We haven’t quite found anti-bullying programs that stop bullying once it’s started, but we can reduce the harm bullying does.  Just a few small changes to classroom culture, like limiting children’s opportunities to exclude each other, or spending time talking about respectful communication, has visible changes.  Yeah, there’s still a hierarchy of popularity, but kids at the bottom of the ladder go from having no friends on average to having one or two.  And that’s enough to make or break a childhood.  (Sources: one two three four five)
But here’s the other thing.
There is one major factor that mediates the link between childhood bullying and adult mental illnesses (predominantly depression, aniety, and eating disorders).  It’s self-blame.
What really damages children isn’t precisely being bullied; it’s believing that they deserve to be bullied. If children don’t blame themselves for being victims, they are much more resilient and experience fewer long-term negative consequences.
(Sources: one two three four five)
Society blames children for their victimization by bullies all the time.  It says, “There is something about you that causes people to bully you.”  Common responses to bullied kids are things like: “Don’t give them a reaction.” (They’re bullying you because you get upset.)  “They’re just jealous.” (They’re bullying you because you do well.)  “Let’s teach you some social skills.”  (They’re bullying you because you act weird.)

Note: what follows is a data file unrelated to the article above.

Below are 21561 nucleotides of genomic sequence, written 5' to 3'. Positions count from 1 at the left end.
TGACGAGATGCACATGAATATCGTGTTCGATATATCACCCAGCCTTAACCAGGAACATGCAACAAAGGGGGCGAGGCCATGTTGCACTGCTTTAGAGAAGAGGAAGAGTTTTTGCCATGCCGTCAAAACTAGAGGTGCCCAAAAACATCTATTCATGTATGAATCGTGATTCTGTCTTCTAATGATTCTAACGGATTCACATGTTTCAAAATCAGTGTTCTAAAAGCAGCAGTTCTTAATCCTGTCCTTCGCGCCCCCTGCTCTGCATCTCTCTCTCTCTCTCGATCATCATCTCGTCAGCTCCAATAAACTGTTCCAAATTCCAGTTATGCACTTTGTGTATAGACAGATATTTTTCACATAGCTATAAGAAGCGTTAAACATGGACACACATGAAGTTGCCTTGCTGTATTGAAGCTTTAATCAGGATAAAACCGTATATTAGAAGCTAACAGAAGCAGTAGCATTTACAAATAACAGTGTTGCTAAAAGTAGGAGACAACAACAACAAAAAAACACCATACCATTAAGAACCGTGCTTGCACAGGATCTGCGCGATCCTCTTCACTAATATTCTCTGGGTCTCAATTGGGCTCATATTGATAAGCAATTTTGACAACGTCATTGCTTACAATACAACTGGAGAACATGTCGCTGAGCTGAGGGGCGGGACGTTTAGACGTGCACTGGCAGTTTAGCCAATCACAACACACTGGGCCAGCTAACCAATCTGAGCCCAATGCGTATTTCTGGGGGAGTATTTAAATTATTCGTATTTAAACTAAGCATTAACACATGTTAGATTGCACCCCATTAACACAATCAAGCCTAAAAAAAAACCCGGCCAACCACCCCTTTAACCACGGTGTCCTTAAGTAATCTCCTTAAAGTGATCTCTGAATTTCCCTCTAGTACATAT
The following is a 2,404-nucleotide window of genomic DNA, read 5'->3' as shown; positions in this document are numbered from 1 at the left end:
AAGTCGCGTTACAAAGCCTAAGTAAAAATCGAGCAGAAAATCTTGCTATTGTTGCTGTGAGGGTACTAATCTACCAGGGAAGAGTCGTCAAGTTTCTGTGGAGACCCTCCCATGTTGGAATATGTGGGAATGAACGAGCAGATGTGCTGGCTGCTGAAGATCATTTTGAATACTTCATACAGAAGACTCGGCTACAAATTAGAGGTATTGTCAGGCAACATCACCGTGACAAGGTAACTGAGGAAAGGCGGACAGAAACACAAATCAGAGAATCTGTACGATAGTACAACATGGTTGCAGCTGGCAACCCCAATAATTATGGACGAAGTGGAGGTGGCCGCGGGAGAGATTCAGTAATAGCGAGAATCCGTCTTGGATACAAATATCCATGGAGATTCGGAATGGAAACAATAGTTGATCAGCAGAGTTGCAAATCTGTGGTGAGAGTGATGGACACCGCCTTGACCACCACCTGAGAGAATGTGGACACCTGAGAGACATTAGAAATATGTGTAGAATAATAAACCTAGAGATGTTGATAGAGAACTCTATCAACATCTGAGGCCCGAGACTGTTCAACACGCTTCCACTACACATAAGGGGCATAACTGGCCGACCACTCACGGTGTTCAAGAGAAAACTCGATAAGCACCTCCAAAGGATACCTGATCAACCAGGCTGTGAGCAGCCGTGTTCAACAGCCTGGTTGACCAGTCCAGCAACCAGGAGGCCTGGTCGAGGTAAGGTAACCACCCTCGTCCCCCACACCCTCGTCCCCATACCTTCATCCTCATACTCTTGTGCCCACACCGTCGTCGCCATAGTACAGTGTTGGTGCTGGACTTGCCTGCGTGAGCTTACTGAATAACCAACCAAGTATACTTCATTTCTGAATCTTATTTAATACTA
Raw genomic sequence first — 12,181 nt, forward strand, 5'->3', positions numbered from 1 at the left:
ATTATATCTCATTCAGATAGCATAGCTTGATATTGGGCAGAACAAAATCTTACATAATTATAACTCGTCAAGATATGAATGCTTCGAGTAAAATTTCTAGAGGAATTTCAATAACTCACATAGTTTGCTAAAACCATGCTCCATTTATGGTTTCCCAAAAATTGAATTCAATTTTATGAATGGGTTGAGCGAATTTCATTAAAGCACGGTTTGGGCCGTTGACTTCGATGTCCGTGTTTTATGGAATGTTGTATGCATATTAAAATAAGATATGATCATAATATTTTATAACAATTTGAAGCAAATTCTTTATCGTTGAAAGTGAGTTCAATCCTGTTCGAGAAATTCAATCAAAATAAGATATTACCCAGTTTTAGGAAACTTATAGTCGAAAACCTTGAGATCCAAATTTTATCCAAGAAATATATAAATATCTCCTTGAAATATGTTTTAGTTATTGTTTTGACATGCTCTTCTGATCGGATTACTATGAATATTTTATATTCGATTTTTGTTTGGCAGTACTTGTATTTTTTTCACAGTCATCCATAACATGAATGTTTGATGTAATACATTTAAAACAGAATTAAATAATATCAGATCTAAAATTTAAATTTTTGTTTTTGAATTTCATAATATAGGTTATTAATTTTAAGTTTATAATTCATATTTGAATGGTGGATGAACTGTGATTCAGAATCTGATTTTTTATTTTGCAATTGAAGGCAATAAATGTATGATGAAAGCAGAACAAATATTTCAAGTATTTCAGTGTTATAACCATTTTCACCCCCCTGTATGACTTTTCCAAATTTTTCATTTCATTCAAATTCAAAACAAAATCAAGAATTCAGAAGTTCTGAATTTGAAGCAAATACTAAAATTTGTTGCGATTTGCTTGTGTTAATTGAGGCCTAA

If we can just change that one thing, we could prevent a lot of damage.  What bullied kids desperately need at the very least is a caring community that says: You are not alone.  It’s not your fault.  What they’re doing is not okay.

Sorry to reblog this strip again, but the immediately above reply is a really REALLY important reply. Especially when someone replied on the Facebook page that it takes two to tango when it comes to bullying ( https://m.facebook.com/depressioncomix/photos/a.289230341197523.70369.289226297864594/628624727258081 ).

depressioncomix:

star-anise:

depressioncomix:

quidsquid:

depressioncomix:

194

yes but let’s be real, we’re never going to “end” bullying, even with laws. there was already anti-bullying legislation in place in my state when i was in middle school, and yet all authority figures just stood by and watched, even after i had reported the people who bullied me.